We sometimes get queries from trainee solicitors asking if it is possible to change law firms during a training contract, and whether they ought to do it. Our advice is always the same; jump through the burning hoop of the training contract with as minimal fuss as possible and only change law firm if your employment with a particular law firm is affecting your health, whether mentally or physically.
A training contract needs to be seen in the same light as the Legal Practice Course – it is a burning hoop for jumping through that launches you onwards and upwards in your legal career. There is no reason at all to prolong this period of time and it is often best just to get through it as quickly as possible with as minimum fuss as possible.
Years ago, the firm who held your training contract with the Law Society had to give their consent to release you to another firm if you decided to try and jump ship half way through your contract. Clearly unfair, this has of course changed in the modern day climate and you have the freedom to change firms as far as we are aware without any issues with the SRA.
The problem mainly is that changing half way through a training contract implies there has been a problem with your current firm. If there has been a problem with your current firm, it is your fault or the firm’s. How are future employers going to see this?
Very often, solicitors’ firms will question a candidate who has jumped about during their training contract, even 5 or 10 years later because they are curious to know what happened during the training contract to make you want to leave.
I have a confession to make, which is that during my training contract I did try and leave the firm I was with for various reasons, notwithstanding I wasn’t particularly happy at the firm and was looking to get out into something more commercially orientated than the high street practice I was training with. I was not successful and furthermore suffered the embarrassment of one of the firms I interviewed with actually telephoning my office and passing the message via the secretary to say they were going to have to cancel the interview due to illness of the senior partner.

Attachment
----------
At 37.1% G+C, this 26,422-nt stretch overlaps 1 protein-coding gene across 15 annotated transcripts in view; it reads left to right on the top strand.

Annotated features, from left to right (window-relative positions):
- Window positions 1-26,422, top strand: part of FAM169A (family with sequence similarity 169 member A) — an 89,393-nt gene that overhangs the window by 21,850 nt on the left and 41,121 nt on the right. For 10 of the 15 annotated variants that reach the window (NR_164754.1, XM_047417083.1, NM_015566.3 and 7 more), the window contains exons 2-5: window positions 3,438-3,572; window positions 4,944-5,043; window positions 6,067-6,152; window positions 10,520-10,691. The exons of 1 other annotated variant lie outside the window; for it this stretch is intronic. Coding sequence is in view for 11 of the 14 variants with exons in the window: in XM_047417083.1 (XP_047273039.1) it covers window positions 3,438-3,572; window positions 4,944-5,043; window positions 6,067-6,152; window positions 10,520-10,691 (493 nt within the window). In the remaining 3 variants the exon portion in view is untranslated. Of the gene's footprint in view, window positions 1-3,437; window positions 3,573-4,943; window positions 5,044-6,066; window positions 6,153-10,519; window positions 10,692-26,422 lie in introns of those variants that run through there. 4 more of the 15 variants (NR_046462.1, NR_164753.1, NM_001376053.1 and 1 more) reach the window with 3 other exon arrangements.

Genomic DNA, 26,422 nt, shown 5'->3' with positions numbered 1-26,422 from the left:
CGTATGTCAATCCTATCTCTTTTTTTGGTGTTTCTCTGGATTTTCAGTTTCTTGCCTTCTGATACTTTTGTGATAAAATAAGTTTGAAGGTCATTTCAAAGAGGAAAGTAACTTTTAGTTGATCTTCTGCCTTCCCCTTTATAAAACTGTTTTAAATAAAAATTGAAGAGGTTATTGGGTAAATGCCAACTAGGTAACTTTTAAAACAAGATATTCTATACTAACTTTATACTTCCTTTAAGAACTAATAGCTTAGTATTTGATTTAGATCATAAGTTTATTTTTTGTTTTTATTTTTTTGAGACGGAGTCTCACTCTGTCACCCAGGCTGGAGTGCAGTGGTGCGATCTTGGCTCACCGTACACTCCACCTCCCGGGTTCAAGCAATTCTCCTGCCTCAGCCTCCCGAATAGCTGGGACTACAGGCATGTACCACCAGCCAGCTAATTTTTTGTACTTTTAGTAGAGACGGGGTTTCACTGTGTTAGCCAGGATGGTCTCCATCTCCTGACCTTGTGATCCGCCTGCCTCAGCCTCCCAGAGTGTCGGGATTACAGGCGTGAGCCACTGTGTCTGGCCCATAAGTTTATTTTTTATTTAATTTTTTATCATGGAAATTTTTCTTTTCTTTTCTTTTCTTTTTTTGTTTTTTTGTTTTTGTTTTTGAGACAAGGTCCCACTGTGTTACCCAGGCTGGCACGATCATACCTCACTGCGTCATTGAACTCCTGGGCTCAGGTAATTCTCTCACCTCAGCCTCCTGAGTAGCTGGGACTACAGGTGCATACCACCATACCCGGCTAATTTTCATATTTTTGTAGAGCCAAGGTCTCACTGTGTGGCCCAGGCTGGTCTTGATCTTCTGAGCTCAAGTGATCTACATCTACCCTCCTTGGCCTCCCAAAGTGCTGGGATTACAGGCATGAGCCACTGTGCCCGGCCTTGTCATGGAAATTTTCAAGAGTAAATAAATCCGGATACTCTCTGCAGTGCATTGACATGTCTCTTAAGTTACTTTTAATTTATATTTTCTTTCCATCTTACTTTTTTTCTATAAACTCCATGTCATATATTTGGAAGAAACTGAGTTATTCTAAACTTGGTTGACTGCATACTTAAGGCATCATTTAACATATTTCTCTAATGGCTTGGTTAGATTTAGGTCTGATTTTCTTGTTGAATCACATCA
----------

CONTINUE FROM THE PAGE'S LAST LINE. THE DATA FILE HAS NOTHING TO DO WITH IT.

Looking back it really wasn’t worth trying. Furthermore, you owe a certain amount of loyalty to the firm who took you on for the training contract and gave you that break. I think this is the point of other firms in later times in your career looking through and wondering why you jumped ship, and considering whether you would do the same to them in the future.
I owed the firm who gave me my break into the legal career a debt of gratitude and technically I ought to have not been looking to change firms during the training contract because of this. Of course I will remain eternally grateful to them for allowing me the break to start in law and in the circumstances that a training contract was offered, but this debt of gratitude and loyalty only lasted until the end of the contract when I immediately jumped ship to another practice. However, I think law firms accept this as inevitable for most people but I am not so sure people are so accepting if you decide to change firms during a training contract.
Bear this in mind in future years when you are an employer looking back at CVs and thinking about why a candidate jumped ship from one firm to the other during their training contract. Is there something wrong with the candidate? I bet this is the first thing that crosses your mind.
Jonathan Fagan is Managing Director of Ten Percent Legal Recruitment and updates regularly on the Legal Profession and Careers in Law, whether starting or proceeding through a legal career. You can contact Jonathan via the Ten Percent website which is www.ten-percent.co.uk. He is a solicitor (non-practising), career coach and qualified legal recruitment consultant with over 15 years recruiting experience.